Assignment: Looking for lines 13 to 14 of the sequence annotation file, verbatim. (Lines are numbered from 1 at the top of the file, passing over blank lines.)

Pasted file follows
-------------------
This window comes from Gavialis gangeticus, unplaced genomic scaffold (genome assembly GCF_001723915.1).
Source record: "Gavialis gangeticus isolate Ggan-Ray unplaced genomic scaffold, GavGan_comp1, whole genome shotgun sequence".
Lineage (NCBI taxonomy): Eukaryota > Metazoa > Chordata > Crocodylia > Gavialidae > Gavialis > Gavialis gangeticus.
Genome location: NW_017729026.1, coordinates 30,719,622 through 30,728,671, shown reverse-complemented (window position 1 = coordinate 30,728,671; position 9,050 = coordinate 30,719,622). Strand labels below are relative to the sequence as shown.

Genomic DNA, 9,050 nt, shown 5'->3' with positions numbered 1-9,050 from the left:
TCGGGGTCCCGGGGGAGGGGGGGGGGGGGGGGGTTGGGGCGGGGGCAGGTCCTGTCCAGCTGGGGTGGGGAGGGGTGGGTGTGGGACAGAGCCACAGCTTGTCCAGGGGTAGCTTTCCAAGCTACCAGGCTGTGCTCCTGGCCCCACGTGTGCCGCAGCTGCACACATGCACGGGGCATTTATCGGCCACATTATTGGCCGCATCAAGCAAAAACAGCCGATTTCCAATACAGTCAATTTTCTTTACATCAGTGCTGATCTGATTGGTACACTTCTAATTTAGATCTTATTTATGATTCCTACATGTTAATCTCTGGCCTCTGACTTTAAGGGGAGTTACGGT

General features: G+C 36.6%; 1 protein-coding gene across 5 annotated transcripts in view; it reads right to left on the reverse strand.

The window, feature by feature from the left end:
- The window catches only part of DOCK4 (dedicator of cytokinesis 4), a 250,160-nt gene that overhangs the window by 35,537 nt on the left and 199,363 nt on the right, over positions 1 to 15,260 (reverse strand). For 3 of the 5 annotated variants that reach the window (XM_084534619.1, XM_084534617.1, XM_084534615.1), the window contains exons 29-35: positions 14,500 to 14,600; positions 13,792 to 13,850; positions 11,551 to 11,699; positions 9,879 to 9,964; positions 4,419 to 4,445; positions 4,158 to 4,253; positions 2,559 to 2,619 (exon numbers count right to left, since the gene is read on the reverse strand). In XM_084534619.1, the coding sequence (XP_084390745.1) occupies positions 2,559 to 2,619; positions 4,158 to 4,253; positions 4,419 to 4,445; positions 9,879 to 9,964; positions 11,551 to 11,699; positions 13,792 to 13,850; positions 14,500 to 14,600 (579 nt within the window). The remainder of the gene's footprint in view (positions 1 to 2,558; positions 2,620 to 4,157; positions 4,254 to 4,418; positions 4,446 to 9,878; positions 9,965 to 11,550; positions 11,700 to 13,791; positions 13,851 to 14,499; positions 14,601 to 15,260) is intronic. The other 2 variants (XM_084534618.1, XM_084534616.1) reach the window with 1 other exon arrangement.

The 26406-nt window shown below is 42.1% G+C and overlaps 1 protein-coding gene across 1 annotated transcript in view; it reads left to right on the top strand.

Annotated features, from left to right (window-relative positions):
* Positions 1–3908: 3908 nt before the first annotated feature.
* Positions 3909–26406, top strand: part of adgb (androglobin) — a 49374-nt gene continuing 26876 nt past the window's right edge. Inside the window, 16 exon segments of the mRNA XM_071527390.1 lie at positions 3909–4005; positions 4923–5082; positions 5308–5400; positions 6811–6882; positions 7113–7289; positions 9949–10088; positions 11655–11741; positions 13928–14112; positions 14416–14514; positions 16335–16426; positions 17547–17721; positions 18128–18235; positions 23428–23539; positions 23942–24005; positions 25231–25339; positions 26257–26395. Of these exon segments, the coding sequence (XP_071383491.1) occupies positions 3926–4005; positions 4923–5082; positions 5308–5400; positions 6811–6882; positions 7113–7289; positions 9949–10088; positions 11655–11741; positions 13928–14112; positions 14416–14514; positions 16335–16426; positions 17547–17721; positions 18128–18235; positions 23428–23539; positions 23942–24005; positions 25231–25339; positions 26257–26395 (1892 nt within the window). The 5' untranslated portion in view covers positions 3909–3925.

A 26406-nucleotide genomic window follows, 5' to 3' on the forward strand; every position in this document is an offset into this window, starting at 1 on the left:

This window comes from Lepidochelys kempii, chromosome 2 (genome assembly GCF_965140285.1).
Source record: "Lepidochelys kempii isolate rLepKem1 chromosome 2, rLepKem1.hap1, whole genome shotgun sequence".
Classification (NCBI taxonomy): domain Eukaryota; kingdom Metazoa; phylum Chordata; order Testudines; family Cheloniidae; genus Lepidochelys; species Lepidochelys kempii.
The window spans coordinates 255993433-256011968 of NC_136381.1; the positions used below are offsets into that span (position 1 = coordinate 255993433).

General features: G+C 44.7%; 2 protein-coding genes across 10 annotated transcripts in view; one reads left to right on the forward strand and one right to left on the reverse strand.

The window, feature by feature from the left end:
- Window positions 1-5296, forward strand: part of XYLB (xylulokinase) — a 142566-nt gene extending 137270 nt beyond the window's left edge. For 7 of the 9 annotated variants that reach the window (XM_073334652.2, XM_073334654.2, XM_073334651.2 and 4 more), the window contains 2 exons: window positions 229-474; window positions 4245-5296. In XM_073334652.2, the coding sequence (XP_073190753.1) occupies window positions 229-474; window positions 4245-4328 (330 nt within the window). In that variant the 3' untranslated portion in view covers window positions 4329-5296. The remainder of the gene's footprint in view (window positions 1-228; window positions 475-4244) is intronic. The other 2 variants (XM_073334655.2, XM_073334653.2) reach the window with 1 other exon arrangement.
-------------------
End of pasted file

* Positions 3909–26406, top strand: part of adgb (androglobin) — a 49374-nt gene continuing 26876 nt past the window's right edge. Inside the window, 16 exon segments of the mRNA XM_071527390.1 lie at positions 3909–4005; positions 4923–5082; positions 5308–5400; positions 6811–6882; positions 7113–7289; positions 9949–10088; positions 11655–11741; positions 13928–14112; positions 14416–14514; positions 16335–16426; positions 17547–17721; positions 18128–18235; positions 23428–23539; positions 23942–24005; positions 25231–25339; positions 26257–26395. Of these exon segments, the coding sequence (XP_071383491.1) occupies positions 3926–4005; positions 4923–5082; positions 5308–5400; positions 6811–6882; positions 7113–7289; positions 9949–10088; positions 11655–11741; positions 13928–14112; positions 14416–14514; positions 16335–16426; positions 17547–17721; positions 18128–18235; positions 23428–23539; positions 23942–24005; positions 25231–25339; positions 26257–26395 (1892 nt within the window). The 5' untranslated portion in view covers positions 3909–3925.

A 26406-nucleotide genomic window follows, 5' to 3' on the forward strand; every position in this document is an offset into this window, starting at 1 on the left: